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Stop #3 on the Scott City Historic Walking Tour: The original building was erected in 1886 by the Anthem Lodge. It was a two-story frame building with a meeting room upstairs and rented space down.


The Anthem Lodge was founded in 1886 and they build a two-story frame building. They met upstairs and rented the ground level. John Newton Greenlee came to Scott City in June of 1915 from Sterling, Kansas where he had operated a bakery and grocery business with his father. He bought the bakery at 515 S. Main from a Mr. Bowman. The Masons and Eastern Star continued meeting upstairs.

John's son, Rae Greenlee, came to Scott City that July and said he felt right at home the minute he stepped off the train. In August of 1915, the remainder of the Greenlee family moved to Scott City, where they all worked in the bakery.

In 1916, the business suffered from a fire, which originated in the Given's Grocery store to the south. The Greenlee's rebuilt. In 1920, after serving in France during WWI, Rae bought into the business with his father. They operated the business together until John retired. Rae bought the remainder of the share.

The bakery again suffered a fire in 1929 by a fire that originated in the proof box during the early hours of the morning. It took four months to rebuild, but they stayed in the same location, this time as a one-story brick building with a larger oven and more machinery. The oven had a capacity of 400 loaves. Production ran up to 3,500 loaves per day plus a full line of pastries.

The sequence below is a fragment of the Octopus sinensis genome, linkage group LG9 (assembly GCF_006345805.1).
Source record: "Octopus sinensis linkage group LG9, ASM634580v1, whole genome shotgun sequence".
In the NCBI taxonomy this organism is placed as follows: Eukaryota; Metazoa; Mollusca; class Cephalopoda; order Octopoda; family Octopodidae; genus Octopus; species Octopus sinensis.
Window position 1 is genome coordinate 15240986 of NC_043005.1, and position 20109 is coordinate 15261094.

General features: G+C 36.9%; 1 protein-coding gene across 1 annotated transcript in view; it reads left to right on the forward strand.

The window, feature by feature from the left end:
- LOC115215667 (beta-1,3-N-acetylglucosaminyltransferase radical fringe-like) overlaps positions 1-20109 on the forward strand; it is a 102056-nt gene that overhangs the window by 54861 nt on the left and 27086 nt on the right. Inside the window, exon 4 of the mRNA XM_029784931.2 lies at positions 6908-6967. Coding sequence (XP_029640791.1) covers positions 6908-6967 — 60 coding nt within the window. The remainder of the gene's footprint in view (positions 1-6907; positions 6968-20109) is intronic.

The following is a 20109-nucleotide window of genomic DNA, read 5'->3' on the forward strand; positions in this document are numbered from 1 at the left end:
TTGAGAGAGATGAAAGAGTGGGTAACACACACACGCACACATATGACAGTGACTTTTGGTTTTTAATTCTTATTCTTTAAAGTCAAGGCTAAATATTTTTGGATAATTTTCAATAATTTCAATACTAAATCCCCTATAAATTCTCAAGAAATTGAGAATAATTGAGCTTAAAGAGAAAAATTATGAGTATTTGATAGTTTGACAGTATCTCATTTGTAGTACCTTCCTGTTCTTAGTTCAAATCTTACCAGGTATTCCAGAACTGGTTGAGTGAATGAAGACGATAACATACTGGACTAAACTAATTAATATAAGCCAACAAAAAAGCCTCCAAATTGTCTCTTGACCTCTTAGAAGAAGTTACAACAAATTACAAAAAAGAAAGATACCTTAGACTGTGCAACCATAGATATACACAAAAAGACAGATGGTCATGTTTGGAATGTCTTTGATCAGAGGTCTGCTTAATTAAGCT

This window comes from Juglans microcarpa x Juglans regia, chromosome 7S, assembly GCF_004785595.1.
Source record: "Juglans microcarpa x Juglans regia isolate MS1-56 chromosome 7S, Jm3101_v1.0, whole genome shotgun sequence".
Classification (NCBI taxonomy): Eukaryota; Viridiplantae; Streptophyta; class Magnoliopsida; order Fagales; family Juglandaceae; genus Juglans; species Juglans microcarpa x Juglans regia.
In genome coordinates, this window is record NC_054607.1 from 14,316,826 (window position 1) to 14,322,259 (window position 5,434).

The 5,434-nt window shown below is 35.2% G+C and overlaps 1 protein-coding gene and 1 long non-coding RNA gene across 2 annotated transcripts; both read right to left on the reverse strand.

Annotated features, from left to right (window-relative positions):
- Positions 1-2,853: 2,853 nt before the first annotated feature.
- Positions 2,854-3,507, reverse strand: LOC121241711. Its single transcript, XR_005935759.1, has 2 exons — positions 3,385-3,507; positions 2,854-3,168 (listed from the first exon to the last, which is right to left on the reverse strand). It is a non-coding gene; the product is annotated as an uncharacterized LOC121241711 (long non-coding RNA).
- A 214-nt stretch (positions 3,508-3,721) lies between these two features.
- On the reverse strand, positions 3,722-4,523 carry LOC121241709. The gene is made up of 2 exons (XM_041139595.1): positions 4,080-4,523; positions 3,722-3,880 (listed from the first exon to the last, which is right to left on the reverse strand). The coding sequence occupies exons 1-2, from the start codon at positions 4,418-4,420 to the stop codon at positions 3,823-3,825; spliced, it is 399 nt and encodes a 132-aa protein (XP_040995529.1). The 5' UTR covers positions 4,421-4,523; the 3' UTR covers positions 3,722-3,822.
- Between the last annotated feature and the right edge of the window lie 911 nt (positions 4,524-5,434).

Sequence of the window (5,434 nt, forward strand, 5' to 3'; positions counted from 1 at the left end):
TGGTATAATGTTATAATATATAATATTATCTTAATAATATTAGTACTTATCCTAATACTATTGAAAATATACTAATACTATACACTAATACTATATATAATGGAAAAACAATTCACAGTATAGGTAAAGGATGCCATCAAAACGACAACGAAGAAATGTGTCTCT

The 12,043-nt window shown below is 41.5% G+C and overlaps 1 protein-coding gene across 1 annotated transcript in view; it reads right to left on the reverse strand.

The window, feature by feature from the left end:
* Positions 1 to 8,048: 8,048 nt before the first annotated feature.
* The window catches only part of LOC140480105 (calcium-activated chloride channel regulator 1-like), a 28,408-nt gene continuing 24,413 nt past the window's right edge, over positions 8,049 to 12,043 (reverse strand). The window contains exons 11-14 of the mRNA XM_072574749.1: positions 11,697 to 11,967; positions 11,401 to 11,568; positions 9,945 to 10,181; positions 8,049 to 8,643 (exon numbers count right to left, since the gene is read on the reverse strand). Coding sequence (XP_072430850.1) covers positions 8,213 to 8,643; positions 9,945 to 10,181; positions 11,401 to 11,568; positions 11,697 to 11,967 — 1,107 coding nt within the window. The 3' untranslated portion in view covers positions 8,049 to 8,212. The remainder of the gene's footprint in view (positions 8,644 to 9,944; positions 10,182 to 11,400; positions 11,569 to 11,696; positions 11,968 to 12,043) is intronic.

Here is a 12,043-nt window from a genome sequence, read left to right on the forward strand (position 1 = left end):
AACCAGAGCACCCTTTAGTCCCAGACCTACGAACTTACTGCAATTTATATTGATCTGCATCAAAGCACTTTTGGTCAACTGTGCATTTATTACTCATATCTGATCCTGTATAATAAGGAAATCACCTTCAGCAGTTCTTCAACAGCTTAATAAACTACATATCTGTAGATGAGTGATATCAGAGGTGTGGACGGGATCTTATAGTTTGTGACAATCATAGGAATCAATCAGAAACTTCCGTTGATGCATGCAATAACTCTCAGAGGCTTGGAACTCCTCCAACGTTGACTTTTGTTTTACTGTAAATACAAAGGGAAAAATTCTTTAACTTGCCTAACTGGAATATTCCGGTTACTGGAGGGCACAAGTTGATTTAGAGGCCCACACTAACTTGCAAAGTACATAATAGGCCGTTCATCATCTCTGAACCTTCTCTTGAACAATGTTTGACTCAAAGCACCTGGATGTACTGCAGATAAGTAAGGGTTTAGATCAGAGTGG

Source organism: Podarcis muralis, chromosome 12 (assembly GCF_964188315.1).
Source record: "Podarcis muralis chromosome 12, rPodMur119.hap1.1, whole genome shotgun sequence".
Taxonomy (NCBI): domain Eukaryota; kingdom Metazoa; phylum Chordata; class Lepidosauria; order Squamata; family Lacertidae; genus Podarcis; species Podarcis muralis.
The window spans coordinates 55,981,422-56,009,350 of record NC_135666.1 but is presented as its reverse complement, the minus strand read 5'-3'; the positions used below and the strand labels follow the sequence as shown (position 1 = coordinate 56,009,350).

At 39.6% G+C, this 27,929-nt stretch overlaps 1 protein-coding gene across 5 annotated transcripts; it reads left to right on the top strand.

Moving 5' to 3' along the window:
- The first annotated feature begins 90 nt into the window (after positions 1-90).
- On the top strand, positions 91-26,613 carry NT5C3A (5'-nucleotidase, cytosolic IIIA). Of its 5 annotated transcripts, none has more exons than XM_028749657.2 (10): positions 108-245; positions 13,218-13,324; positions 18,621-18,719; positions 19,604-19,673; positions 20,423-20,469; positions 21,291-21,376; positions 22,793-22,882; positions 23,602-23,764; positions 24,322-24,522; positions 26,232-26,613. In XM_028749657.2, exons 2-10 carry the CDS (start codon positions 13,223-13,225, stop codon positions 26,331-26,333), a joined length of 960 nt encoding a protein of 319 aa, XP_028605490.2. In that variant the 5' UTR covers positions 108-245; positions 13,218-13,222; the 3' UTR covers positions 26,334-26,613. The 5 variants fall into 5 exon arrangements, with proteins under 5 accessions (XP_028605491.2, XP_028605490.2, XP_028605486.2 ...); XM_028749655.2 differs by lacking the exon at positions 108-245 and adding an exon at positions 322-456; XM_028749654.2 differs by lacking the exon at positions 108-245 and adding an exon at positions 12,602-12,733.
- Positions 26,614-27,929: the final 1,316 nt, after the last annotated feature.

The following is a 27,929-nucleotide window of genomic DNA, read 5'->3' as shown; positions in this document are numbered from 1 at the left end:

Bread was 8-cents for a one-pound loaf, two for 15-cents, and a 1 1/4 pound loaf was 10-cents. Candies and roasted nuts were added on occasion. Frequently, the Greenlee's roasted meat for special events.

The wholesale-retail bakery worked two shifts; a pastry shits at night and a bread shift in the day. A clerk worked in the front of the business.

In the 30's, tow routes were established: an east routed that stopped at towns along the Missouri-Pacific line as far as Ransom, then south to Ness City and back to Scott City along the Santa Fe line; a west route that went as far as Horace in Greeley County with stops in between.

When he retired, Rae sold the business to Cecil Arnett of Salina while retaining ownership of the building. Lyle Barber purchased the building and ran an appliance store for many years until Ray Griswold, current owner, bought the building.